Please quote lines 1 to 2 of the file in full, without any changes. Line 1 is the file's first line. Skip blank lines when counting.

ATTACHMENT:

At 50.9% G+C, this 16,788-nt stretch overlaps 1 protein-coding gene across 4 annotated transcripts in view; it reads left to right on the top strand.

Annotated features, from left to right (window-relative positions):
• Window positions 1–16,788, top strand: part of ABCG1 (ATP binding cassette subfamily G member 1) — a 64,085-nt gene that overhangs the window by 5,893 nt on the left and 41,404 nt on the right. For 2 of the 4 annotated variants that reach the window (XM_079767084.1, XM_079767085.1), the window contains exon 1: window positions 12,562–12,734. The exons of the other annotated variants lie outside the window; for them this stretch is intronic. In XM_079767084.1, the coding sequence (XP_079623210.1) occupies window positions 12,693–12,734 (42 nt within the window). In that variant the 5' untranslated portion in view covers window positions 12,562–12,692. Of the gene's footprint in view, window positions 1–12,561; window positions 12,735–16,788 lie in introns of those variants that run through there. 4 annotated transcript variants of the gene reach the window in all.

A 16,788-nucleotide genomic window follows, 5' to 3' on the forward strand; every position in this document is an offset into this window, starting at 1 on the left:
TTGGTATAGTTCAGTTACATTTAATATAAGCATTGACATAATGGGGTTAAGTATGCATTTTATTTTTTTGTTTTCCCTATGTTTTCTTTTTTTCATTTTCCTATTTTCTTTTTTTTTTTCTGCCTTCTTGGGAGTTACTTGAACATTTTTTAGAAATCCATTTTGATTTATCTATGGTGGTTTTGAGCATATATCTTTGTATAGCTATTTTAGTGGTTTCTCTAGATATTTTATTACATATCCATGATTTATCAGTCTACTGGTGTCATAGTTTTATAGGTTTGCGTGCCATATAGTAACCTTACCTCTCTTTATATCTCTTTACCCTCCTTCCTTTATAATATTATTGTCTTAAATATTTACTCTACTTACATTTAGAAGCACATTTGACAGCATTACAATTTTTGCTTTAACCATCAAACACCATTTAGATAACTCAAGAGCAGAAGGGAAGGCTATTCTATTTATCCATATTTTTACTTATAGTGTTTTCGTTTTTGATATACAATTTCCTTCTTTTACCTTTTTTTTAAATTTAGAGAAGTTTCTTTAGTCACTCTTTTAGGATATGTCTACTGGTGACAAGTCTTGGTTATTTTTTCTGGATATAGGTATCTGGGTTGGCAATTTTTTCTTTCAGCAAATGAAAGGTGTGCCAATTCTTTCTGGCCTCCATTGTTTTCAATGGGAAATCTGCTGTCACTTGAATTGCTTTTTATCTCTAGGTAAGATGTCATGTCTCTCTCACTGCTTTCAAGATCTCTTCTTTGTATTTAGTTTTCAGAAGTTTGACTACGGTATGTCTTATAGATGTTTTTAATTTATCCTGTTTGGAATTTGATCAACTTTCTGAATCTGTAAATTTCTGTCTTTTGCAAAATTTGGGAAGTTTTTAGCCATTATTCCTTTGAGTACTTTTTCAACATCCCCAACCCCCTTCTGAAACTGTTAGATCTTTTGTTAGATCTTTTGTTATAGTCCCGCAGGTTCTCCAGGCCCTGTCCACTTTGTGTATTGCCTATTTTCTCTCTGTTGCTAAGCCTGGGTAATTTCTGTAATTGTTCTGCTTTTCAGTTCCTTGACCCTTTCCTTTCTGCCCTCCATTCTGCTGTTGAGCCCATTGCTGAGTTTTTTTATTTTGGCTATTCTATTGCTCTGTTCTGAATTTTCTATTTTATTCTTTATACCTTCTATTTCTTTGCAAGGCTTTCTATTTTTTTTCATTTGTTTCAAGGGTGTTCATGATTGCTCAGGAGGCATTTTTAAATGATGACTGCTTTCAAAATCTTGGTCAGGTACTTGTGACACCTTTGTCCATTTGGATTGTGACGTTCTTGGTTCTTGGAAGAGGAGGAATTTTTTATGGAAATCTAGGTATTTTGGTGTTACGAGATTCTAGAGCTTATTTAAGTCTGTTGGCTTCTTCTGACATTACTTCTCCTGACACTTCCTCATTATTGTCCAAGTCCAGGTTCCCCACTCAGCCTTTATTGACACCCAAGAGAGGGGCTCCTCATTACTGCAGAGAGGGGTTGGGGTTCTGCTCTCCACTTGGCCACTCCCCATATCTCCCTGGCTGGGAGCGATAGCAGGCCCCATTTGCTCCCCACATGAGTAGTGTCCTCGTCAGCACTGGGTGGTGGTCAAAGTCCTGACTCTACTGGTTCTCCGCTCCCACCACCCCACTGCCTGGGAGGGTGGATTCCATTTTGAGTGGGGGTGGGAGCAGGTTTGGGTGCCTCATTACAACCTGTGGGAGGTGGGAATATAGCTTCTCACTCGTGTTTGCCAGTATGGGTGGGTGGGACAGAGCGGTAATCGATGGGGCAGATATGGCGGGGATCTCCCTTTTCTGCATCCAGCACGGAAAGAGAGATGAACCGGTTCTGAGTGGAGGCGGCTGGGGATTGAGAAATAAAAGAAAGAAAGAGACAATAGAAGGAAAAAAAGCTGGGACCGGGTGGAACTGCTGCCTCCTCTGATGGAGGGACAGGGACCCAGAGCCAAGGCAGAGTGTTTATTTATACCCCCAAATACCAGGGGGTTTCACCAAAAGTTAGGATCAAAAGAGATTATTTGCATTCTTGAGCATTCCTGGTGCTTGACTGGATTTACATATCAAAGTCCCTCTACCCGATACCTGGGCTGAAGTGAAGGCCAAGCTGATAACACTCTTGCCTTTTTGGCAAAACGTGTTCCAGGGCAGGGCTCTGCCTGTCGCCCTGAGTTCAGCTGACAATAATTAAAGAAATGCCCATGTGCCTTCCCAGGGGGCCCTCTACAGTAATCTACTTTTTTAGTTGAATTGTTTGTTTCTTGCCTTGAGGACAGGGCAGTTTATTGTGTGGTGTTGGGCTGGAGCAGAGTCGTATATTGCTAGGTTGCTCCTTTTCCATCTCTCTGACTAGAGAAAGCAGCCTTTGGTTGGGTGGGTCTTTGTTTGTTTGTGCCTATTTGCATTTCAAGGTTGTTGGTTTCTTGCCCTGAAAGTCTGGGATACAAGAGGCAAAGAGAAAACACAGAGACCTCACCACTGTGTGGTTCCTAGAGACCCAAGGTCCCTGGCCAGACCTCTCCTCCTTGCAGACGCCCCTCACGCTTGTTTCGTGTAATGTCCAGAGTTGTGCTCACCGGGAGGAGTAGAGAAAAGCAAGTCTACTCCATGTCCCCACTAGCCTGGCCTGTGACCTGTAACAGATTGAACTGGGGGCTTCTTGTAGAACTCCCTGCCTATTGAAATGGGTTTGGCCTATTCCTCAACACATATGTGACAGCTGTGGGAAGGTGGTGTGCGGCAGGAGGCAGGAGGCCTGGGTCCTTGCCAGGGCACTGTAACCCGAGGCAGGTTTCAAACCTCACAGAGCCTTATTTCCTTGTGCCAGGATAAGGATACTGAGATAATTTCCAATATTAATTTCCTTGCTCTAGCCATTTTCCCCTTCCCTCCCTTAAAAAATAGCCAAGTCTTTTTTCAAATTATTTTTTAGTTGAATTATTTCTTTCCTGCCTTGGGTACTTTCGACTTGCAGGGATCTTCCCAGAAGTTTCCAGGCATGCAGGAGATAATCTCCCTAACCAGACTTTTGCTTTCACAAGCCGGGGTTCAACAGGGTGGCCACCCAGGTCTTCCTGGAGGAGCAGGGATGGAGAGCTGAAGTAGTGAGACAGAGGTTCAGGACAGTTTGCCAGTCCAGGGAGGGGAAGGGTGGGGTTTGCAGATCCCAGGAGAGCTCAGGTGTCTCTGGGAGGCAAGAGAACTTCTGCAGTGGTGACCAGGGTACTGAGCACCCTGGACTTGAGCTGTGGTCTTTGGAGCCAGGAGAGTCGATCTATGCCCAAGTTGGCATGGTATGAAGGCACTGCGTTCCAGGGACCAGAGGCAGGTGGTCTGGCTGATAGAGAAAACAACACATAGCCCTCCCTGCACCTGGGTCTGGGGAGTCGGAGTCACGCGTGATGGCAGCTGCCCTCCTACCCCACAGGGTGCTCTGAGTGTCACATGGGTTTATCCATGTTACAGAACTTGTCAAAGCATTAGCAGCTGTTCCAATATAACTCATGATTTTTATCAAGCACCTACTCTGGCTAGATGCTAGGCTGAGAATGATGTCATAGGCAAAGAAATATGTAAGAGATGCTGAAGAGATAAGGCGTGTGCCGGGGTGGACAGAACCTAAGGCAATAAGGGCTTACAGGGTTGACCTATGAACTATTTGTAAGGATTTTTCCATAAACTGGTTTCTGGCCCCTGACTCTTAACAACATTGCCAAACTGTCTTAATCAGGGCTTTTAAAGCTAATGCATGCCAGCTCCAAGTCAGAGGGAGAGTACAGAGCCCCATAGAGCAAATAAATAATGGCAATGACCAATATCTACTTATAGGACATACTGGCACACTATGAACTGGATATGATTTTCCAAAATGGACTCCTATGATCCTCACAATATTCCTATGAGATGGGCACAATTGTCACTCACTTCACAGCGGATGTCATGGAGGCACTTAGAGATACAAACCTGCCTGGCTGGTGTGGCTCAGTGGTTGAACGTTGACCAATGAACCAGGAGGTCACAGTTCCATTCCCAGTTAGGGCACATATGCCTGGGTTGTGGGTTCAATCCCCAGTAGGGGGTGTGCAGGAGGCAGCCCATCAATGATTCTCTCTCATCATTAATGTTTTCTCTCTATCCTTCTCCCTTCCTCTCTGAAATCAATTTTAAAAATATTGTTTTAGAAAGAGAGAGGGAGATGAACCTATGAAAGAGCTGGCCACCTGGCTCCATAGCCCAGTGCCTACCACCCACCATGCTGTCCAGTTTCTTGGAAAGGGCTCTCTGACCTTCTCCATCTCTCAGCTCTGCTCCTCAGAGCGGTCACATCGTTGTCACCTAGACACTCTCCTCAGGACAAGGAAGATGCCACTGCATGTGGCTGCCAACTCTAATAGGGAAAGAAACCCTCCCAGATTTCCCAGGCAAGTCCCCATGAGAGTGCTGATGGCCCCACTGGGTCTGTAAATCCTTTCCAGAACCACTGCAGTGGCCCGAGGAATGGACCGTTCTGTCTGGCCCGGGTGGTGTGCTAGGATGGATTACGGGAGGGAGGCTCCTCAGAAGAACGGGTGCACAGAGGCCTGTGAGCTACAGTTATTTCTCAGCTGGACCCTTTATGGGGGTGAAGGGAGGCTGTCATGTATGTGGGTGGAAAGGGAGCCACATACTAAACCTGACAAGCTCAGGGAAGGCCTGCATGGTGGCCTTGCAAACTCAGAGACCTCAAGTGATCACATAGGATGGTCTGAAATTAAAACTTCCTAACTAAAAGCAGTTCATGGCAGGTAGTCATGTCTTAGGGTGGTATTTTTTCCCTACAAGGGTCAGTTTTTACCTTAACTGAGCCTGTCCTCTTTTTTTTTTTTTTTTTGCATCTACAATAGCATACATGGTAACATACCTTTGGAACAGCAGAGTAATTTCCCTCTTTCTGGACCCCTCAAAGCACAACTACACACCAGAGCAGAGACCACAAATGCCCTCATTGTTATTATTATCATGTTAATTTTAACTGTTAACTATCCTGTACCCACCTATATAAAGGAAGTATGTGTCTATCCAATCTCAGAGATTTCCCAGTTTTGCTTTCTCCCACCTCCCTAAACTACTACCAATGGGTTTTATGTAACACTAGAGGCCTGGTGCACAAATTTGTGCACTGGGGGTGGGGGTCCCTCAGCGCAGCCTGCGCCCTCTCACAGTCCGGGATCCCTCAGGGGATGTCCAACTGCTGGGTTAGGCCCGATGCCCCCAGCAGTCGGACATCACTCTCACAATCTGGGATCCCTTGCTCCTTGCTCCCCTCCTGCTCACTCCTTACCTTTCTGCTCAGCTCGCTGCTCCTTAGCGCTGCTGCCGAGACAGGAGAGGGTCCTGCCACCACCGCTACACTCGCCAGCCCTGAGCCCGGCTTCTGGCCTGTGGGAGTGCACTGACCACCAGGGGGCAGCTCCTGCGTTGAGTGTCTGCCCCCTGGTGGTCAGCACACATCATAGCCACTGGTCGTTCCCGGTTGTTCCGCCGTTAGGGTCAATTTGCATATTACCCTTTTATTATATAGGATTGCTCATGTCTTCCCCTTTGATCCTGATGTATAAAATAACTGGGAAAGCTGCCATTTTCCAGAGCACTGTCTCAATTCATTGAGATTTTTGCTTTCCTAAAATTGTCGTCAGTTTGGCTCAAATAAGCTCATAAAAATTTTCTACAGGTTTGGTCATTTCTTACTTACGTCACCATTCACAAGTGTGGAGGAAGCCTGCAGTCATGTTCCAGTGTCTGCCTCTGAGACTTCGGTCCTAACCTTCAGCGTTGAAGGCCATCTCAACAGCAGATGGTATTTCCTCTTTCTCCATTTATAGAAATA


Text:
At 50.9% G+C, this 16,788-nt stretch overlaps 1 protein-coding gene across 4 annotated transcripts in view; it reads left to right on the top strand.

Annotated features, from left to right (window-relative positions):